My husband was in Kollel for nine years and then in the classroom for 3. He's thinking about getting a degree in social work and I'm really scared it will change the wonderful person I know. Not to put you down, Mindy, and I don't know you at all-- do you think that social work school can change a person's Yiddishkeit level? What about his interactions with family? He is the kind of person people feel drawn to and talk to etc and he feels like this might be a really good profession for him long-term. I want to support him as there's a part of me that feels he'd be great for the community...but the selfish voice wonders how it will affect me!
With the flood of new options in all-men or all-women classes in schools of social work, this question is becoming pretty commonplace. While only fifteen years ago, the only option to obtain a degree in social work would be a mixed gender college or online degrees, today, obtaining a social work degree in a more appropriate environment has made choosing counseling as a career pretty popular.
But the questions you ask are valid, and not only will I answer your questions, but throw in some more aspects of going for social work that you may not even be aware of. Personally, I am glad I did not ask any questions before going to school, because if I would have known the road ahead of me, it would have seemed so daunting, so insurmountable, I most undoubtedly would have felt too discourage and overwhelmed to even attempt it. And boy, am I glad I did not know; because it was the best thing (except for getting married!) I have ever decided to do.
Here are your questions:
`Can going to school for social work affect a person's level of religious observance? How will social work affect a person's interactions with his family; specifically a spouse? What else would someone need to know before going to school for social work?
I cannot speak for anyone else, but for me, becoming a social worker felt like a calling; and although it took twenty years of my adult life to get there, when I arrived at school in my late 30's, after two satisfying decades as an educator, doula, and kallah teacher, I literally felt I had come home.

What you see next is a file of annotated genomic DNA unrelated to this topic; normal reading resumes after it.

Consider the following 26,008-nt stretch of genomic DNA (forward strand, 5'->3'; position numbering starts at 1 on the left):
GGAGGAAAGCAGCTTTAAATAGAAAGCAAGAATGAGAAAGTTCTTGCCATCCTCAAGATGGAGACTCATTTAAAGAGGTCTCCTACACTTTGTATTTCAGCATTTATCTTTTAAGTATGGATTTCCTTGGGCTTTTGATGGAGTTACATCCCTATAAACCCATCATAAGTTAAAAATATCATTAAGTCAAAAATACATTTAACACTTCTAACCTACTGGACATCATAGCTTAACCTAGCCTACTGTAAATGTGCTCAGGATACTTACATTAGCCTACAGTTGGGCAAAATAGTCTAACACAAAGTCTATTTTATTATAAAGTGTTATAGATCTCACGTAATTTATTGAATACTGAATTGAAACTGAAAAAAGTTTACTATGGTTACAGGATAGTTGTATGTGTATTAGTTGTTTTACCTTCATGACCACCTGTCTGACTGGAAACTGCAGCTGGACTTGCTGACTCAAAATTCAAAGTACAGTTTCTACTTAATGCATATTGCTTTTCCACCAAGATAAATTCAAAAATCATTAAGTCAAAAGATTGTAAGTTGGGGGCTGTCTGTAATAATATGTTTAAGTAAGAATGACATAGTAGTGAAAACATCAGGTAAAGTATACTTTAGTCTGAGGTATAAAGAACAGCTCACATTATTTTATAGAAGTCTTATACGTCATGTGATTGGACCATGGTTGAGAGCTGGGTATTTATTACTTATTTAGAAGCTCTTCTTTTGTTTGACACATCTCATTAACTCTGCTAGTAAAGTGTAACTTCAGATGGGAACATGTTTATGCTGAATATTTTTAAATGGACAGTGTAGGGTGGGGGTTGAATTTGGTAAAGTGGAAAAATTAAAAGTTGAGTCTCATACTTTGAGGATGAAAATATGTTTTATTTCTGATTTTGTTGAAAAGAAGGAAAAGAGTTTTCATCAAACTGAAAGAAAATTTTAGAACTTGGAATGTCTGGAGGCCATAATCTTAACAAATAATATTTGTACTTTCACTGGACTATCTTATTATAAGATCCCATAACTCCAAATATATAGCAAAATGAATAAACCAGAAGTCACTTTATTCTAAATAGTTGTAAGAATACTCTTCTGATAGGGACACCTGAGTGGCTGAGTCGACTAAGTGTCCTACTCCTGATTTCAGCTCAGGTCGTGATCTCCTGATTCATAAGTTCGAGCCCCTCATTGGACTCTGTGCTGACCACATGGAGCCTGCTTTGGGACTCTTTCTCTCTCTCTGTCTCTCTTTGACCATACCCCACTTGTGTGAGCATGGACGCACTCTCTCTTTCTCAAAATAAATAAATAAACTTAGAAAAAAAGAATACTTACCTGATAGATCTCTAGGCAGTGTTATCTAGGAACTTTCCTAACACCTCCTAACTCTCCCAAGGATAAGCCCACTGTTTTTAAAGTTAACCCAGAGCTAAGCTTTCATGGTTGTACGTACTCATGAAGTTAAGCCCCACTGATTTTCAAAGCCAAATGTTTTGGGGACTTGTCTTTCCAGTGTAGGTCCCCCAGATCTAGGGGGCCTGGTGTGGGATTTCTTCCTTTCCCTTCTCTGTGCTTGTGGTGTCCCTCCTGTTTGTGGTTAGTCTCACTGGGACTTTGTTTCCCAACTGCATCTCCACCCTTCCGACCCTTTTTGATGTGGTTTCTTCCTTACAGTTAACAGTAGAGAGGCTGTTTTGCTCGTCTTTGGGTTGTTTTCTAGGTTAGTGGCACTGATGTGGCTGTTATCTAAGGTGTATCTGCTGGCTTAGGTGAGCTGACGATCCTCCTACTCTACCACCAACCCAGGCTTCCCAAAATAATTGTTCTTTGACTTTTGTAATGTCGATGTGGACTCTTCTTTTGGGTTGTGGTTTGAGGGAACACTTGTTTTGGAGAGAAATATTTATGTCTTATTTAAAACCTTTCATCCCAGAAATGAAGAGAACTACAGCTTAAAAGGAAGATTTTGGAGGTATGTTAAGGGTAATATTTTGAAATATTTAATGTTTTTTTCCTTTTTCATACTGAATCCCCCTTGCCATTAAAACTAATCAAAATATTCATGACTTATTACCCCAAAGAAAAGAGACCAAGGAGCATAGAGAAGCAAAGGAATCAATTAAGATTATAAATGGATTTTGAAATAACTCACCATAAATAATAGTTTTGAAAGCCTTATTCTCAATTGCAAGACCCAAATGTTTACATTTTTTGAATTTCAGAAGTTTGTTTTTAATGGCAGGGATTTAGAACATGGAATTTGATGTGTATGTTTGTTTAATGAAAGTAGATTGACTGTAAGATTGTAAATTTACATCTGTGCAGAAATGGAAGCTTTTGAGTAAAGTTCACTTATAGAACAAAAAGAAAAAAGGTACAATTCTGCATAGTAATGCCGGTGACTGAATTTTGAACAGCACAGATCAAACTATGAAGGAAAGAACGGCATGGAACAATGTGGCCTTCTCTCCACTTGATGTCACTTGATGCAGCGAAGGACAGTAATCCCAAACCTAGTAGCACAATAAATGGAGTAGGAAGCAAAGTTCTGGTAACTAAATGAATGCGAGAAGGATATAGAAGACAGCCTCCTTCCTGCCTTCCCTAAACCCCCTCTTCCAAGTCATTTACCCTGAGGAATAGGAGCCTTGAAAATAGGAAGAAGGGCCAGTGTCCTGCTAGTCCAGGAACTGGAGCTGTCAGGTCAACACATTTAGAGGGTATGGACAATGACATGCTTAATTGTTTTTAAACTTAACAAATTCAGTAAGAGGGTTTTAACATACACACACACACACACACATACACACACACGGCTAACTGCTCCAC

Know that there is a pretty length process but what makes it worth it, however, is the drive to help others, to make a difference in another person's life; to be the catalyst, the facilitator of improved quality of life, of mental health, of positive relationships and even the spiritual awakening of others.
Here's the process, which is similar in most fields of mental health, with slight differences for psychologists, mental health professionals (LMHC), nurse practitioners, and the like. Life coaches are not in this category because they are not licensed practitioners, nor is there yet a degree for life coaching.
About 60 credits of college courses, which comes to about 2 years of full time school. About 1,200 hours of (usually) unpaid internship, which comes out to 21 hours weekly, for two years. Upon graduation, you become eligible to take the first licensing exam, that allows you to work under supervision. Although it is possible to work in an approved private office under a licensed social worker, the pay fairly decent in an agency or clinic, where most interns get their first jobs, the pay is abysmal with hours of paperwork (important for learning, but grueling to do daily). Both options require supervision for 2,000 hours to be completed in no less than 3 years and no more than 6 years in order to sit for the licensing exam that confers a clinical license. A clinical license enables you to legally operate a private practice without being under supervision.
Ha. No good therapist works without supervision, and for myself as well as my esteemed colleagues to whom I will refer clients, we can be under supervision our whole lives, often with multiple supervisors all throughout the month.
Most responsible therapists will not open a private practice without adequate experience and adequate supervision (which runs quite a bit of money). So until getting to private practice, we are talking about a minimum of five years, but it's more like ten.
But this is all technical stuff.
What you want to know is how school affects a person's religiosity.